A relative position control system that is based exclusively on GPS signals will probably be able to maintain a relative position that is accurate to 10′s of meters. This is probably "good enough" for the boat based inter-seastead visiting that I envision at the beginning.
Please note that people who live in the suburbs (and rural areas) are already quite comfortable with concept of hopping into a car every time an errand needs to be run (e.g. taking the kids to/from school/soccer, buying groceries, visiting friends, going to work, etc.) Thus, the initial seastead community will have some of the feeling of living in suburbia, except that people will use boats instead of cars.
Since I expect the initial seasteads to be full of smart and innovative people, I expect that there will be a lot of tinkering to improve inter-seastead travel. I will mention a few such possibilities below:
- For solid goods only, a good old catapult could be used to simply throw the goods from seastead to seastead. Of course, if the catapult misses, replacing the misplaced goods could get expensive.
- A rope could be strung between a pair of seasteads and people could pull the rope taught, hook onto the rope, and slide across to the intervening space. This will probably appeal to the more adventurous types. When the rope is not in use, it could simply float on the water surface to prevent tugging the seasteads together.
- The seasteads could actually be maneuvered close enough together that people could simply jump the gap. Old tires could be used to prevent damage if the seasteads bump together. A simple plank can be dropped across the gap to help prevent people and goods from falling through gap.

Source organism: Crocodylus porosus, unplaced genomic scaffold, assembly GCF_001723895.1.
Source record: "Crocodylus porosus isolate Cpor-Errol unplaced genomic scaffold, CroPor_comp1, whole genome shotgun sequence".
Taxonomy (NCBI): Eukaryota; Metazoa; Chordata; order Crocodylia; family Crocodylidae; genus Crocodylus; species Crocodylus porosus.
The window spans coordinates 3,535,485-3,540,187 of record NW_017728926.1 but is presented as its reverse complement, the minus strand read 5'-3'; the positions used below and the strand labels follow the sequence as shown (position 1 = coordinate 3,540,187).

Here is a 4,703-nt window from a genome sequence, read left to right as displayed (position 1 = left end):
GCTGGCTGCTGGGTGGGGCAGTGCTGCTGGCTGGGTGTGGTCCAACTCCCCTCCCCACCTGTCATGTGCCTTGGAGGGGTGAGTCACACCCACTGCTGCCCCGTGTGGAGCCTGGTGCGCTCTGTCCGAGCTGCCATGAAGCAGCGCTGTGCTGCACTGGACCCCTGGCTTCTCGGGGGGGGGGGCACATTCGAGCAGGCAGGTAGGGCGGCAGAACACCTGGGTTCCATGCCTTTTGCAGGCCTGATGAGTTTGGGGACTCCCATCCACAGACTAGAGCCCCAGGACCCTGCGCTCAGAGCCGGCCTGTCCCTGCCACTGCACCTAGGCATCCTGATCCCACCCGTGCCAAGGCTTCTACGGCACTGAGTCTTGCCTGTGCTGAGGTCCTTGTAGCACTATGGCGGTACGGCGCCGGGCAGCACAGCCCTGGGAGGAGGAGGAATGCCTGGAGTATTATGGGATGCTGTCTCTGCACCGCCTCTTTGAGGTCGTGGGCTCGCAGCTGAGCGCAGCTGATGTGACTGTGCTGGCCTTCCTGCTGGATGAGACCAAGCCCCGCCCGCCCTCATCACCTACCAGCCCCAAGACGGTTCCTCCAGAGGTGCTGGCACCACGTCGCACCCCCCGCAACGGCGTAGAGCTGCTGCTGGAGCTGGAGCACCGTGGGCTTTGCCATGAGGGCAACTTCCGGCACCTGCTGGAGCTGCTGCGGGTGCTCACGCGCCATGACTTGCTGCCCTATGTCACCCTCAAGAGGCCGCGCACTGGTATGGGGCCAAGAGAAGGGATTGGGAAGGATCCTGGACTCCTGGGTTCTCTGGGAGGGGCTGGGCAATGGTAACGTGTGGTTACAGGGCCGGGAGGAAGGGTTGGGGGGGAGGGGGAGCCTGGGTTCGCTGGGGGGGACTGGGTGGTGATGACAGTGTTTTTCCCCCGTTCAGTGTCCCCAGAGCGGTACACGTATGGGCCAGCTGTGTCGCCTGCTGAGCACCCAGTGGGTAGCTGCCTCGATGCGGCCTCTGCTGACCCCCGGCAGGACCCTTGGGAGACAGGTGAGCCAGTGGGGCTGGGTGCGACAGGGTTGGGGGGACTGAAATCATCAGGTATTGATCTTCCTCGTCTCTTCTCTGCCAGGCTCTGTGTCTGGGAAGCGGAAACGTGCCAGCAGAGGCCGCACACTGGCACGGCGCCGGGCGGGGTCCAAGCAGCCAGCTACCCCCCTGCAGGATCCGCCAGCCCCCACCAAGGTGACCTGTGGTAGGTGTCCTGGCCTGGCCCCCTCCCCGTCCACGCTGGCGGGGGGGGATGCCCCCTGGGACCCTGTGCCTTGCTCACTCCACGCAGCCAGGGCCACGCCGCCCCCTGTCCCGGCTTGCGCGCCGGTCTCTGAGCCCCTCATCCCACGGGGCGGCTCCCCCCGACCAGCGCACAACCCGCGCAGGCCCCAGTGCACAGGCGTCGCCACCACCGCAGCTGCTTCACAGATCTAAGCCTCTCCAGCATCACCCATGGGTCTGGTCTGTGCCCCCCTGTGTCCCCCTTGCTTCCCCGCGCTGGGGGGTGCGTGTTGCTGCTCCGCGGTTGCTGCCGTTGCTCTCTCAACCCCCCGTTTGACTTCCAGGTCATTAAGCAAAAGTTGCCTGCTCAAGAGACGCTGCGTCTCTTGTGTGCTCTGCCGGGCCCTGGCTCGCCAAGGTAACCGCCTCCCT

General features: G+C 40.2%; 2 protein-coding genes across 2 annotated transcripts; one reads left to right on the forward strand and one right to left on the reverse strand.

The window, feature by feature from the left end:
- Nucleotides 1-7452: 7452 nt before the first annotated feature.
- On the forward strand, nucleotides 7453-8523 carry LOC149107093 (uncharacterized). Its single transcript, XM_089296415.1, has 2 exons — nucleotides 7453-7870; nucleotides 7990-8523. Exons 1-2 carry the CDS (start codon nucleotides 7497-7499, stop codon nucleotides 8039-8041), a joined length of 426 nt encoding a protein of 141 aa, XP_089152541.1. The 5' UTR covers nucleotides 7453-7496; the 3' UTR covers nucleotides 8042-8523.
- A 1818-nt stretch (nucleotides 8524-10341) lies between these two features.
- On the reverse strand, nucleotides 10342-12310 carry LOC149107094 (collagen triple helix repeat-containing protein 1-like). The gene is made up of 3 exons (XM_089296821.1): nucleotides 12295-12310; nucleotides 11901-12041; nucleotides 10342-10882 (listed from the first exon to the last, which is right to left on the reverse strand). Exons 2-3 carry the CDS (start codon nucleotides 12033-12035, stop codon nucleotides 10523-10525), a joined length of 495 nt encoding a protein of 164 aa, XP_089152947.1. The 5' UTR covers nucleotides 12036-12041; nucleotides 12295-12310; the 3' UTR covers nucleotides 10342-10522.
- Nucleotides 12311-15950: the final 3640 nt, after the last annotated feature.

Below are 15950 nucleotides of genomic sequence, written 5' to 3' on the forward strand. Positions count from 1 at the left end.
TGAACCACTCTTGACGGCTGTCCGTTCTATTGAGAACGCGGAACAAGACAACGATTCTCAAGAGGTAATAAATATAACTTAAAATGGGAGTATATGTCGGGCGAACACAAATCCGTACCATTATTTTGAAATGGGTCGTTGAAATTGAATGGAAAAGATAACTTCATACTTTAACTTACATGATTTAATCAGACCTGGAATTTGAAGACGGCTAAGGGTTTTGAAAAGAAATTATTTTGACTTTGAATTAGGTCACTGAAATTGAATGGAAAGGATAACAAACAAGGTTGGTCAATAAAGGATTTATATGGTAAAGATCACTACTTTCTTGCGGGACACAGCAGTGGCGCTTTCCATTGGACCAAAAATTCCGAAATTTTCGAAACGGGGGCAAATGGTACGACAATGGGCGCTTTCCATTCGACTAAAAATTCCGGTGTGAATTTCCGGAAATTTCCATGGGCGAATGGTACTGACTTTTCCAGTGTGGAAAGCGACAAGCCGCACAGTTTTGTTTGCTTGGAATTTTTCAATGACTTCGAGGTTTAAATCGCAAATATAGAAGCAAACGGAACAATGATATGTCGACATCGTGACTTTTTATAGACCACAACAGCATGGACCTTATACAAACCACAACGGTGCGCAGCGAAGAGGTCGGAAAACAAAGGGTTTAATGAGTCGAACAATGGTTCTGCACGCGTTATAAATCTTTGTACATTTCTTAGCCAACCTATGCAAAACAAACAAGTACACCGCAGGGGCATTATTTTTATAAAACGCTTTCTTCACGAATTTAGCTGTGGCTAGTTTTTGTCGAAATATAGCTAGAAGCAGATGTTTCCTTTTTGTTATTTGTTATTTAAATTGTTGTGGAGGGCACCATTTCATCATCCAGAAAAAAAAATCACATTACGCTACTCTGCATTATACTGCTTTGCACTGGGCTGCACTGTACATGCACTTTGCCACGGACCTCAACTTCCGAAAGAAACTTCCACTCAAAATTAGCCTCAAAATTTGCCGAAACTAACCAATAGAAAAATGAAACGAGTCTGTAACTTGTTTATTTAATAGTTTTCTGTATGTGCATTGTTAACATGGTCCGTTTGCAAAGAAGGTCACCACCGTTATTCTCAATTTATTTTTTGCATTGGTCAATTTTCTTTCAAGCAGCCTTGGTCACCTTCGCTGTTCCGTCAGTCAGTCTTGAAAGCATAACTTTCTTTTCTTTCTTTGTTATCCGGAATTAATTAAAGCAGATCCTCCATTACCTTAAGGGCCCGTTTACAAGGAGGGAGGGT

- A specialized boat can be developed that can be used to ferry people (and groceries) between seasteads. Patri and I call this ferry a sea elevator since it moves between seasteads (horizontal movement) and it can adjust its height (vertical movement.) Whether or not sea elevators will cost competitive with boats remains to be seen.
Eventually, people are going to want an experience similar to Venice, where they can simply walk around. In the case of Venice, the islands did not have a tendency to move around, so it was simply a matter of building a bridge big enough to span the water gap. For seasteads, some additional engineering is required to deal with the tendency of a seastead to move around.
Unfortunately, building bridges to interconnect seasteads whose position is only accurate to 10′s of meters is not easy. For bridge based interconnect, relative positional accuracy will probably need to be within a few meters, maybe even less than a meter depending upon the bridge design.
I seriously doubt that plain vanilla GPS is up to the task of getting the relative positional accuracy that close. The good news is that I am not sure it really matters. Once a bridge spans the gap between two seasteads, it can have additional sensors to measure the distance and angles. Everything else is fairly simple trigonometry.
The bridge designs will have to have safety features that allow them to safely disconnect when the seasteads drift too far apart. It will not be acceptable to simply dump foot traffic into the ocean when that happens. While it would be nice if the bridges can automatically reconnect afterward, it may be necessary for humans to be involved for the original connection.
There is some seastead platform technology, like Versa-Buoy, where the platforms can be brought together and firmly bolted to one another. For these platforms, there is no need to worry about the platforms drifting apart.
Regardless of the what the initial collection of seasteads used to form a community are, the Seasteading Institute will need to provide the standards for maintaining relative position and the interfaces for interconnecting via bridges. This will be part of our protocol suite for seasteading.